Linda Parrish, of the Buckhorn community, right, gets posters from activist Janet Smith, of Greenville, left, at a meeting for comments on the Atlantic Coast Pipeline this week.
Drew C. Wilson | Times
Jane Flowers Finch, center, of Raleigh, speaks with a Federal Energy Regulatory Commission staff member at the Atlantic Coast Pipeline draft environmental impact statement public comment session Tuesday night in Wilson.
Drew C. Wilson | Times
By Drew C. Wilson
Times Staff Writer
George Shaw doesn’t mince words when it comes to the proposed Atlantic Coast Pipeline.
“It could kill me,” Shaw said. “If you are within a mile of the thing, it could part you.”
Shaw was one of more than 40 Wilson County residents who came out to express concerns at a Federal Energy Regulatory Commission draft environmental impact statement comment session Tuesday at Forest Hills Middle School.
“I can’t say in a few words my feelings about it. They are all negative,” said Shaw. “It’s for big business at the expense of the people who are living in the danger of it.”
A consortium of energy companies plans to build a 600-mile natural gas pipeline through West Virginia, Virginia and North Carolina, which would include 12 miles of 36-inch, high-pressure pipeline running through the western side of Wilson County.
RESIDENTS SPEAK OUT
“I don’t like it and I don’t want it to go through,” said James Shaw, another Buckhorn community resident and brother to George Shaw. “I have a farm and it’s going to go right through the middle.”
The Shaw farm is located between N.C. 581 and the Buckhorn Reservoir.
“There are four families as close to the pipeline as I am who haven’t even been notified because the pipeline doesn’t touch their area,” said George Shaw. “I would say that in the community there are a couple of hundred (residents). We’re trying to convince FERC not to approve it.
“I just don’t think it’s safe because there is the possibility of an explosion and for the environment,” said Linda Parrish, of the Buckhorn community. “it seems to be affecting more black people’s property.”
Nearby, in the Rock Ridge community, a 26-acre tract of forest land owned by Celena and Robert Bissette could be bisected by the pipeline.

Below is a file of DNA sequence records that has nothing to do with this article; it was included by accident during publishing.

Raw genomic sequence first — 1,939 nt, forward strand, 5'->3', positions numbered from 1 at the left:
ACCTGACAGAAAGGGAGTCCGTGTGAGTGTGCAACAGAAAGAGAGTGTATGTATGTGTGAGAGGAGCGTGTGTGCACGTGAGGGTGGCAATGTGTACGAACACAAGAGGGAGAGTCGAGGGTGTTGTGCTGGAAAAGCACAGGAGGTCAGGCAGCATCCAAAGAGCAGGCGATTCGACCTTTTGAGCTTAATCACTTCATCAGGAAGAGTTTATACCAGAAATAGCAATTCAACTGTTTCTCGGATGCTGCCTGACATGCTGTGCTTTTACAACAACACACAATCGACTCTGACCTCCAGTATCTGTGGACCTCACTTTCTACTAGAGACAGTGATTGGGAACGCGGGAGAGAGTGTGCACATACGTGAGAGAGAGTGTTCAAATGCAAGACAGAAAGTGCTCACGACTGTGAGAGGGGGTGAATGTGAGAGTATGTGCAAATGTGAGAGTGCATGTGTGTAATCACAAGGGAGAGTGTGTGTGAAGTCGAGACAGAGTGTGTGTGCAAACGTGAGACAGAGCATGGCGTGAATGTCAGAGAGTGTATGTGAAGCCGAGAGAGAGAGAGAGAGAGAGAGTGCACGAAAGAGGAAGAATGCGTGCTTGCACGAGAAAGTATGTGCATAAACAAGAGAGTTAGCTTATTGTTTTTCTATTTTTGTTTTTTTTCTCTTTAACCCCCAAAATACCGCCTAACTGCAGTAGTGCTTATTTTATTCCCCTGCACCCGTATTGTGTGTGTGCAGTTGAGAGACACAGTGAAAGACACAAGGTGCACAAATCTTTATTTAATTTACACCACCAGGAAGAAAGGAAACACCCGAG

“We’re really against it,” said Robert Bissette. “We are looking at the environmental impact that it is going to pose. It does cross Contentnea Creek, which is the main water supply for the city of Wilson from Buckhorn Reservoir.”
Bissette said their concern is the danger of having the high-pressure line within 150 feet of their home.
“If there is an event of the failure of this line, it’s pretty much a catastrophic failure,” said Bissette. “So when you are living within 150 feet of it, it’s very concerning as far as your safety.”
Local fire departments may not be able to handle an emergency on the scale of a half-mile explosion and fire, Bissette said.
Residents in the area have formed a group called Wilson County No Pipeline.
“It’s a group of citizens that are concerned about the pipeline,” said Celena Bissette. “We have fliers. We have cards that have an opposition statement that people can sign that maybe don’t want to make a comment, don’t have time to write a comment in opposition.” The group is also part of the Blue Ridge Environmental Defense League.
The proposed route runs roughly parallel to Interstate 95.
“The land that I farm from Rock Ridge to almost Kenly, that pipeline crosses just about every farm that I farm in that area,” said David Hinnant, whose farm at Buckhorn is also on the proposed route.
Hinnant said the primary proponent of the pipeline, Dominion Power, has not been forthcoming with answers to his questions about the project.
“The people that we are dealing with have not been honest with us about what’s going on,” said Hinnant. “When they first contacted us, we got a letter saying that there was a natural gas pipeline coming through the area and that it might cross your property. If you have any questions, call this toll-free number. I called. My question was ‘Can I access the gas off of this pipeline to use in my business?’ The answer was yes. That was the first question I asked and they told me a lie and they have lied to me ever since.”